sin. Remarks were also made by tho
Rev. Dr. I. C. Bmart, J, I Southwlck nf
the prudential committee, Superintendent
H, O. Wheeler and F. S. Pease. The va
rious speakers referred to the woik of
Professor Jones in connection with tliu
V church and the different organizations
( connected therewith: his valuable service
to tho community In his capacity ns a
member of the park commission nnd oth
erwise! and to his splendid iccord as an
educator, both In connection with the unl-
veisltv and also throurh various other
agencies in this community, and In Ver
mont as a whole,
All of tho speakeis referred to tho loss
which was being sustained, yet tho re
marks generally were pervned by u spirit
of rejoining In the splendid recognition
which had thus como to Professor Jones
and through him to the, University of
Vermont! and In the bright future which
plainly opens up before him In his new
and broader Meld of educational activity.
Professor Jones, when called upon to
respond to the handsome testimonials
given him, wns plainly overcome, He re
ferred feelingly lo the euiller memoilcs,
which stirred him In connection with a
Vermont mother's devotion, and ha Indi
cated thnt he would carry with him Into
his new field the kindest regards for a
people, whom he had come to know oh
friends as well as faithful co-workers,
After a heavy meal, take a couple
of Doan'H Regulets, and give your
stomach, liver ana tioweis tno nnip tnoy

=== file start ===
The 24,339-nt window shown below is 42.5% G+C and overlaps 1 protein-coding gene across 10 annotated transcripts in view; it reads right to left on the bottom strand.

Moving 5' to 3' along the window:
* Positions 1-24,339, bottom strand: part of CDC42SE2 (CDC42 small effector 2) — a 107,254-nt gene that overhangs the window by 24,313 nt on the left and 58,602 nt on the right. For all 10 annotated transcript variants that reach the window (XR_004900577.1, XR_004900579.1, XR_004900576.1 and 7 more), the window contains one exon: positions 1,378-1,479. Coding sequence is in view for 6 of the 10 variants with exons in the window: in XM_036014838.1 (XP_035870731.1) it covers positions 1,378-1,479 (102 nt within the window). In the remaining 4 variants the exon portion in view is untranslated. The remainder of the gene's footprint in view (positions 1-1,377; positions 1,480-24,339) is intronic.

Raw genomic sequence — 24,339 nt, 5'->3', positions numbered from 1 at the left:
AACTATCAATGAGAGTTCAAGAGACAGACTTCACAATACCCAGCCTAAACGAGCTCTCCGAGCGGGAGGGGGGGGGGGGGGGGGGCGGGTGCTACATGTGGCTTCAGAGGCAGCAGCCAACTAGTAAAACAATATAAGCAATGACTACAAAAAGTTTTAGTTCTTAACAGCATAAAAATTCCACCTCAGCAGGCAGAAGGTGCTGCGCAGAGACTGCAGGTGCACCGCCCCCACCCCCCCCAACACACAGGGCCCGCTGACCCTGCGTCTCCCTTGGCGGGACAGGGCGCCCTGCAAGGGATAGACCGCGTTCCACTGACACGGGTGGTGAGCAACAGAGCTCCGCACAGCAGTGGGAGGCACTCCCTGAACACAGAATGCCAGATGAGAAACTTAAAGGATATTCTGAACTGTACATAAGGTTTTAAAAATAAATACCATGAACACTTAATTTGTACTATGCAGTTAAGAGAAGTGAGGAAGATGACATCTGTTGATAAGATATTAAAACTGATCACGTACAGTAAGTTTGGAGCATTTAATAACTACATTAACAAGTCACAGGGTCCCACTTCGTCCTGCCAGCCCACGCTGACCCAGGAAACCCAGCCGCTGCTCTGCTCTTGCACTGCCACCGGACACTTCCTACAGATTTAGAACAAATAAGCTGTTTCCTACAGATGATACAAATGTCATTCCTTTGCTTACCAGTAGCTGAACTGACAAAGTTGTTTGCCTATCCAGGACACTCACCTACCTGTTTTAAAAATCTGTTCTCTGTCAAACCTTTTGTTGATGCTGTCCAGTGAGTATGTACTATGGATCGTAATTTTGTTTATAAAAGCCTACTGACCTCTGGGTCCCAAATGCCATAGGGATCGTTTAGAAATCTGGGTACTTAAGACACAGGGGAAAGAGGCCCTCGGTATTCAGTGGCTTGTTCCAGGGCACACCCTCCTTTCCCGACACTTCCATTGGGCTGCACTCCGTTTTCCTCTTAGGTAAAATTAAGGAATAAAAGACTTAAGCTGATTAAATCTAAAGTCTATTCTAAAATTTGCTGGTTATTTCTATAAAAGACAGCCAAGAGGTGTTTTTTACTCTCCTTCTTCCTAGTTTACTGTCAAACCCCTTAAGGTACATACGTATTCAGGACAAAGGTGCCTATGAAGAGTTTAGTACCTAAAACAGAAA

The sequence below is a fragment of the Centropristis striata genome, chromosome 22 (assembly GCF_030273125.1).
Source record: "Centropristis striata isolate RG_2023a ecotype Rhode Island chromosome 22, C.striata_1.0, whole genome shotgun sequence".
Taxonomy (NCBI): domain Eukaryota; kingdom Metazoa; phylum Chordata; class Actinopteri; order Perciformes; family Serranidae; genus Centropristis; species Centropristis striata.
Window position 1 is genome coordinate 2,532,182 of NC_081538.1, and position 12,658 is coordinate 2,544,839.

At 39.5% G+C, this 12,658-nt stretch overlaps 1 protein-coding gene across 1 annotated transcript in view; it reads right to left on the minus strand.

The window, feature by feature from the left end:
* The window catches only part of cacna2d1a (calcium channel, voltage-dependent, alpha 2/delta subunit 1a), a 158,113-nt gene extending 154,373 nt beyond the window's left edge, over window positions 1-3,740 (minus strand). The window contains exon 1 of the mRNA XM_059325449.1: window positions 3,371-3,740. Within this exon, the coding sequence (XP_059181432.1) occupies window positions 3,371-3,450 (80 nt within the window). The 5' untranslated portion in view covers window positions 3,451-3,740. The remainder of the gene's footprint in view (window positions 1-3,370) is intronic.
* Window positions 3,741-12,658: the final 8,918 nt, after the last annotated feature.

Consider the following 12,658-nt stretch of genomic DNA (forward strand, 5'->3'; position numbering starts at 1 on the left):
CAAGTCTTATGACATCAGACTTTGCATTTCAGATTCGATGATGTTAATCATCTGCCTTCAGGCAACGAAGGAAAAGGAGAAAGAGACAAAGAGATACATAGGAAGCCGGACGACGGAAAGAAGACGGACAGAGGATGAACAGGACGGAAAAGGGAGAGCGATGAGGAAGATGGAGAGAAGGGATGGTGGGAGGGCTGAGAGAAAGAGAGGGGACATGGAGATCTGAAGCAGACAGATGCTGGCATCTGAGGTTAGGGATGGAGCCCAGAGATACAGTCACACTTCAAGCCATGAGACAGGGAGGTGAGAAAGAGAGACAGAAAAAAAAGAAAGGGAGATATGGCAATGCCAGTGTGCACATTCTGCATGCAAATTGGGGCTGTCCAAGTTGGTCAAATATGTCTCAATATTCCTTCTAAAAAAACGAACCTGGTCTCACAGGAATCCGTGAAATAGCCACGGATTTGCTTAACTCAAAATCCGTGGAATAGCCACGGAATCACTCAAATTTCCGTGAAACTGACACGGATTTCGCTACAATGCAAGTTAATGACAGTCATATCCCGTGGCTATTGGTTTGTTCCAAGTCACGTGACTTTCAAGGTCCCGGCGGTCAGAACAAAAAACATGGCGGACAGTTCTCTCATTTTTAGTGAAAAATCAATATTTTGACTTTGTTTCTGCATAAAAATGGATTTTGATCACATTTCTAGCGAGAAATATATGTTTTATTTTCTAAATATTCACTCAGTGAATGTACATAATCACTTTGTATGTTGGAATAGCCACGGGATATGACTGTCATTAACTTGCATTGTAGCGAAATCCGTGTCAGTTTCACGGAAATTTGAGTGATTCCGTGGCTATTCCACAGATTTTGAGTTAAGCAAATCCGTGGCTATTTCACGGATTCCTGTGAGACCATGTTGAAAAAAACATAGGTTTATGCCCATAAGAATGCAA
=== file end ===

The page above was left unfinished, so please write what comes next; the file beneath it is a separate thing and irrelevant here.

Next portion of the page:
will need, iteguiets bring easy, rcg
illar passages of thu bowels.
Brazilian Representative at Wash
ington Stood High in Pan
Washington, Jan. 17. Senor Joaqulm
Nabuco, Brazilian ambassador to Wash
Ington, died suddenly this morning at th
embassy here from rupture of nn artery
in the brain. For several months past
tho ambassador hnd been In falling
health nnd about ten days ago his ailment
was diagnosed as arterlo sclerosis.
This morning he professed to feel much
betler, but was soon afterwaid overtaken
by a sinking spell. His physician seeing
that the case was hopeless, summoned
Madame Nabuco, Mademoiselle Nabuco,
tho ambassador's daughter. Secretary
Schermont, Lieut. Commander Marques
De Azevedo, naval secretary, nnd Henor
De Vlanna-Kelsch, second secretary,
Sonor De Vlanna Kelsch, second secre
tary. At the moment a priest was nd
ministering the last rites of the Catholic
Church, the ambassador passed awav.
The news was Immediately cabled to
tho Brazilian government and also sent
to President Taft and tho State depart
ment. Very soon Secretary Knox, through
Assistant Secretary Hale, sent his formal
regrets to the embassy, and within nn
hour President Taft called In person at
the embassy to convey his condolences.
Senor Nabuco left a wife, two daugh
tcrs and three sons. It Is expected that
a funeral service will bo held at St.
Mathe-w's Catholic. Church hero, when
high moss will be celebrated In tho
presence of President Taft, the cabinet
and the entire diplomatic body. If
precedents are followed, the body will
be conveyed to Brazil In an American
A FAMILY OF STATESMAN.
Ambassador Nabuco was born In
neciie, urazu, in JM9. lie was a son
of the late Senator Nabuco. chief of the
liberal party in Brazil during n period
of Dom Pedro IPs reign. Both his
grandfather and his great grandfather
also were senators.
In H7G, Senor Nabuco was appointed
attncho to the Brazilian legation in
Washington, In 1S7R on the death of his
father he was elected to Parliament and
for years devoted himself to the causa
of the, abolition of slavery. After visit
ing Portugal nnd England he went to
Home In 1SSS and won Pope Leo X1IIV
The abolition of slavery that year at
tached Senor "Nabuco to the Imperial dy
nasty, for which he risked all, and when
MARRIED HALF A CENTURY
Mr. anil Mrs. W. A. Wei d of Slu-1
blimp Celebrate Golden Wedding